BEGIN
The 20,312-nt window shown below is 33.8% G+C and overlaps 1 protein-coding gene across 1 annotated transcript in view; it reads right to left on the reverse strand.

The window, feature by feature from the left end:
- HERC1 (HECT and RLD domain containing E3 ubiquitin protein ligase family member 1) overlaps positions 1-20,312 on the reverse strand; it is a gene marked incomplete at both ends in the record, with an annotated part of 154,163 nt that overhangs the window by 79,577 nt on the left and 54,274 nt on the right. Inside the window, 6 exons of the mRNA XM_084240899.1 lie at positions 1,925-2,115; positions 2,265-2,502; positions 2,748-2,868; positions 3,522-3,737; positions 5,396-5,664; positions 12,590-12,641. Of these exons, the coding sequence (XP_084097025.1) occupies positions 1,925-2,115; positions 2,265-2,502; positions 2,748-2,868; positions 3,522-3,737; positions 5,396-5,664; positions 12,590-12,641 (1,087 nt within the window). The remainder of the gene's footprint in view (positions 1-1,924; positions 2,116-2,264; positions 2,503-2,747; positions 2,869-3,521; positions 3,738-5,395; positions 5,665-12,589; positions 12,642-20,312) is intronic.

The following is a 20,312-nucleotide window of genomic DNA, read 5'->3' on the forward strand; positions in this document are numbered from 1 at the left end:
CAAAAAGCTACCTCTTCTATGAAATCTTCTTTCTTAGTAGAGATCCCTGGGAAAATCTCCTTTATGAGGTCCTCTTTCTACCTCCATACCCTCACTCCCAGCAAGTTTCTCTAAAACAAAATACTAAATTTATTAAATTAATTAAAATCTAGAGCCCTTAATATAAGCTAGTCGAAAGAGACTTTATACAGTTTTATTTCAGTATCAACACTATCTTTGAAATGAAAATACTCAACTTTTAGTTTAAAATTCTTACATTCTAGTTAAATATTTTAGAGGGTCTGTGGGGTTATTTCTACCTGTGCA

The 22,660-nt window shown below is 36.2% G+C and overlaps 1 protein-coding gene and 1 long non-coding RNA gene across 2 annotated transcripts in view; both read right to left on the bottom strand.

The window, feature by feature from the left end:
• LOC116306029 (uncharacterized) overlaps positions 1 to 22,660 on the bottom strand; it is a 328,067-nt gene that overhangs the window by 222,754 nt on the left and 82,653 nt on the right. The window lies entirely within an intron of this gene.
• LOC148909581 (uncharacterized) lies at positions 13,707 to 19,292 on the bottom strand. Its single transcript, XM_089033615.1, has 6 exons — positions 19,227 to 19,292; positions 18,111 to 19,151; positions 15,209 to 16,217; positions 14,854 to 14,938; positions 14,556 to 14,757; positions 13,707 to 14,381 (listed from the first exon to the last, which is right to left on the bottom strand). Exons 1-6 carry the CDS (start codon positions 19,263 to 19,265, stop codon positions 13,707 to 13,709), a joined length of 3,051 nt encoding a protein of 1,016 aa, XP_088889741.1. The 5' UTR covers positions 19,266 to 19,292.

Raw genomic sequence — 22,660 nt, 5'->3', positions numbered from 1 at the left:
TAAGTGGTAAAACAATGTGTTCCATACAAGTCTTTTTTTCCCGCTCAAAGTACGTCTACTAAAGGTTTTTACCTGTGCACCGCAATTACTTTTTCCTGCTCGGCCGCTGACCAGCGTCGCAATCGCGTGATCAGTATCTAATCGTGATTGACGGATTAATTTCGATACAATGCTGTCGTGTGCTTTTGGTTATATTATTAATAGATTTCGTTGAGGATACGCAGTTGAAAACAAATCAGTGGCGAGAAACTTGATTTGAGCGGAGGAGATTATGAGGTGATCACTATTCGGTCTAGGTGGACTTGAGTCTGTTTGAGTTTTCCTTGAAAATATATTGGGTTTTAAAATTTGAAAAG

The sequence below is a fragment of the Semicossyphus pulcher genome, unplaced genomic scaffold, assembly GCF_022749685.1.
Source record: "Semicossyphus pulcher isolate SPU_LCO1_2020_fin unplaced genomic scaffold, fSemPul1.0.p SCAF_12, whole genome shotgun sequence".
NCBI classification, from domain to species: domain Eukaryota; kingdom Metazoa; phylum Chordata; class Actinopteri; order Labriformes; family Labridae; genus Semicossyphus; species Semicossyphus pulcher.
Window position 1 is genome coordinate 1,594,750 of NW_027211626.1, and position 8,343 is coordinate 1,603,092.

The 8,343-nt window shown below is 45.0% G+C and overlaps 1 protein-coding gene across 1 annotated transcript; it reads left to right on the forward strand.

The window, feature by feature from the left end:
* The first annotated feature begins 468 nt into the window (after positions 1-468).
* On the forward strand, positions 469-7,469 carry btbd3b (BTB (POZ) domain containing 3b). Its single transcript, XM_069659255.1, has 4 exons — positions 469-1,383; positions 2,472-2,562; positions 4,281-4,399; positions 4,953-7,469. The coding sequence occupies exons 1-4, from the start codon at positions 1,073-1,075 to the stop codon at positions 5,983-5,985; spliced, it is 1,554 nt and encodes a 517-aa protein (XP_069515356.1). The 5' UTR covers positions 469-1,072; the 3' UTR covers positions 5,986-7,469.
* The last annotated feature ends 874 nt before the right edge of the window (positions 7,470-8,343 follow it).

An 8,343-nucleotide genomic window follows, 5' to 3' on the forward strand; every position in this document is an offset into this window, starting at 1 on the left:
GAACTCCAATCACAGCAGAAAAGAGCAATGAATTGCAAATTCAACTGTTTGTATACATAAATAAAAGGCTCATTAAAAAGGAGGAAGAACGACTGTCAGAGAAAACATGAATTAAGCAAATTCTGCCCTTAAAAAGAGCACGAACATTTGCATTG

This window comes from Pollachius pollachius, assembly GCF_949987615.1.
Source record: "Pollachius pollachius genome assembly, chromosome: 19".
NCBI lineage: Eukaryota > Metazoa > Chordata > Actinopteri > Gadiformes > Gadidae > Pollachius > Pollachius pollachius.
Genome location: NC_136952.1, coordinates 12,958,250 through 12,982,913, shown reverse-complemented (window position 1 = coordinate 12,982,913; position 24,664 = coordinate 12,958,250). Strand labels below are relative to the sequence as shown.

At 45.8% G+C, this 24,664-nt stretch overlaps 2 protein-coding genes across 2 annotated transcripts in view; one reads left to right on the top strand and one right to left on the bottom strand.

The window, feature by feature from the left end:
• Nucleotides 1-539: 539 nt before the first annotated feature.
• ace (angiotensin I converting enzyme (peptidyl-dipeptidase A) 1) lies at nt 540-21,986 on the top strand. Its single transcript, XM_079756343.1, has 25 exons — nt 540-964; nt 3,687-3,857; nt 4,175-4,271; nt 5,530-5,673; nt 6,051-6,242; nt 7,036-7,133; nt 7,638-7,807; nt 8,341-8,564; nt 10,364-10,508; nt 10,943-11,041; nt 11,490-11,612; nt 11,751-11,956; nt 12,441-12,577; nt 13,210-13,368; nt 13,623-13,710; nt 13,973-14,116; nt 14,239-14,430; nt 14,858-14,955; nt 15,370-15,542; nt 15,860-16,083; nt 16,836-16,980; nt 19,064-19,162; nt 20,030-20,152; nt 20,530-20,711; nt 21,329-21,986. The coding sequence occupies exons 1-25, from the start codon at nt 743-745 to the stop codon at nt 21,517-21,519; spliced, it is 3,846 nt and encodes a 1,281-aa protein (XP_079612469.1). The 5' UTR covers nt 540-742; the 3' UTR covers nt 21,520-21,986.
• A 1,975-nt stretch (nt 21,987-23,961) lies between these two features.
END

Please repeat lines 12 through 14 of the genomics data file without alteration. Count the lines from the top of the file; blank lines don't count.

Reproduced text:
The sequence below is a fragment of the Semicossyphus pulcher genome, unplaced genomic scaffold, assembly GCF_022749685.1.
Source record: "Semicossyphus pulcher isolate SPU_LCO1_2020_fin unplaced genomic scaffold, fSemPul1.0.p SCAF_12, whole genome shotgun sequence".
NCBI classification, from domain to species: domain Eukaryota; kingdom Metazoa; phylum Chordata; class Actinopteri; order Labriformes; family Labridae; genus Semicossyphus; species Semicossyphus pulcher.